A girl asked to go to the bathroom, stating she “really really really” needed to go. Ms. Mormino, again, denied her request. Ms. Mormino, however, seemed to be uninformed about the side door—leading right outside, always locked from the outside but always open from the inside. 

"Well, I’ll go myself," the girl responded, and took off, hurdling three desks and darting out the door. Right behind her, two other students took off, pursuing freedom. The door slammed behind all three students, and they were gone. 

 Six of us were left. Among us, importantly, was Chris. 

Chris was thirteen, but looked half his age; scrawny, wiry, he probably measured in at about four-foot-three, but no taller. “Late Bloomer” are words that come to mind. 

Despite his diminutive size, Chris possessed the gall of someone like Tyler.

"I have to use the bathroom," said Chris, standing. 

 ”Do you think I’m going to allow you to go to the bathroom?” snapped Ms. Mormino. 

 ”It’s an emergency!” Chris pleaded. 

"Sit down," Ms. Mormino growled.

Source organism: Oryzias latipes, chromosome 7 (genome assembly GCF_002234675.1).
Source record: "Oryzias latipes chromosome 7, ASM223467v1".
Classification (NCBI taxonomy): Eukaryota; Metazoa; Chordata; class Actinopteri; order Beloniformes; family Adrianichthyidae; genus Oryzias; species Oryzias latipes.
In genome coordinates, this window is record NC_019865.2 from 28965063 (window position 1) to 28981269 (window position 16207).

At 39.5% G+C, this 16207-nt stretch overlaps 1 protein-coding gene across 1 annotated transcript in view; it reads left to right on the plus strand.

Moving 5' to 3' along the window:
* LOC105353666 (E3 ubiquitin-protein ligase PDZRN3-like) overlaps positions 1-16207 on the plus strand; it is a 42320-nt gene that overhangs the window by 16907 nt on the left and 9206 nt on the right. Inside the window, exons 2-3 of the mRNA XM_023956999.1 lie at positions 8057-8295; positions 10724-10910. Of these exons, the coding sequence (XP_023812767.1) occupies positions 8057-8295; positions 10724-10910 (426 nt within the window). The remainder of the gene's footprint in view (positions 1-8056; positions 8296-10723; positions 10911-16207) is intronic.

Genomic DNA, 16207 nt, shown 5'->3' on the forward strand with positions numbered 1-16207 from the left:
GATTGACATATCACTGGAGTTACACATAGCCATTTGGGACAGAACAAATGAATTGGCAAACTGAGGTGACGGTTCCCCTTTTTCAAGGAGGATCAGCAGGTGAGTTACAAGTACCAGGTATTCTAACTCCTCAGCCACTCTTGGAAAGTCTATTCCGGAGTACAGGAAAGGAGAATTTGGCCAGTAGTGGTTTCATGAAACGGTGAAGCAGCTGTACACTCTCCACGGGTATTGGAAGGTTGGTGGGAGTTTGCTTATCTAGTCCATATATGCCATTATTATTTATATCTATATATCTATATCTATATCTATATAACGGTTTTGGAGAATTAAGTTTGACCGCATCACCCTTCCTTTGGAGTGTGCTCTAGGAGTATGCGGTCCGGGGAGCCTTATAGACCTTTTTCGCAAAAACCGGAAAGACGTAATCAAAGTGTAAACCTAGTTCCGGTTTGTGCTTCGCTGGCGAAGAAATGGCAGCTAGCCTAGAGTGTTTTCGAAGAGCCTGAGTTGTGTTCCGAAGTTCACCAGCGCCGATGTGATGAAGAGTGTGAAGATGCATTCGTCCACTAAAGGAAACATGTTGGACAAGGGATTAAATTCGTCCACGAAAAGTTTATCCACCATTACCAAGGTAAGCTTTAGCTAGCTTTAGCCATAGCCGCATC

Meanwhile, the entire class borders on hysteria. We have tears in our eyes, almost suffocating from choking back laughter. 

"It’s an emergency," repeated Chris, but it sounded more like a warning.

"Sit."

Silence. Silence, Silence and more silence, until we all began to notice a dark stain on Chris’s khakis. The stain grew. And grew. And grew.

 Fists at his sides, stoicism in his face, and a cold, proud, triumphant glint in his eye, Chris locked eye contact with Ms. Mormino. 

And pissed right in his pants. 

The entire class erupted into a laugh only comparable to the detonation of a bomb. 

We laughed so hard for the next five, ten, fifteen minutes straight that Ms. Mormino gave up. Surrendering, putting her head on her desk, she waited until the hysteria finally subsided. 

Finally looking up, defeated, pathetic, Ms. Mormino glared at us all and wailed: 

 ”This is too much, this is too hard, too hard, Jesus Christ, this is too much for me!” 

 A lone voice sounded from the back of the room. Guess whose it was.

"That’s what she said."

Ms. Mormino officially retired from teaching that afternoon.

FUCKING READ IT IT’S WORTH IT

Posted 1 week ago
Posted 1 week ago

kungfu-mulutan:

restoring faith in love

Posted 1 week ago
finalzidane-x:

nyx-010:

horroriskiller:

The boy who played Danny in “The Shining” had no idea he was filming for a horror movie. From Cracked: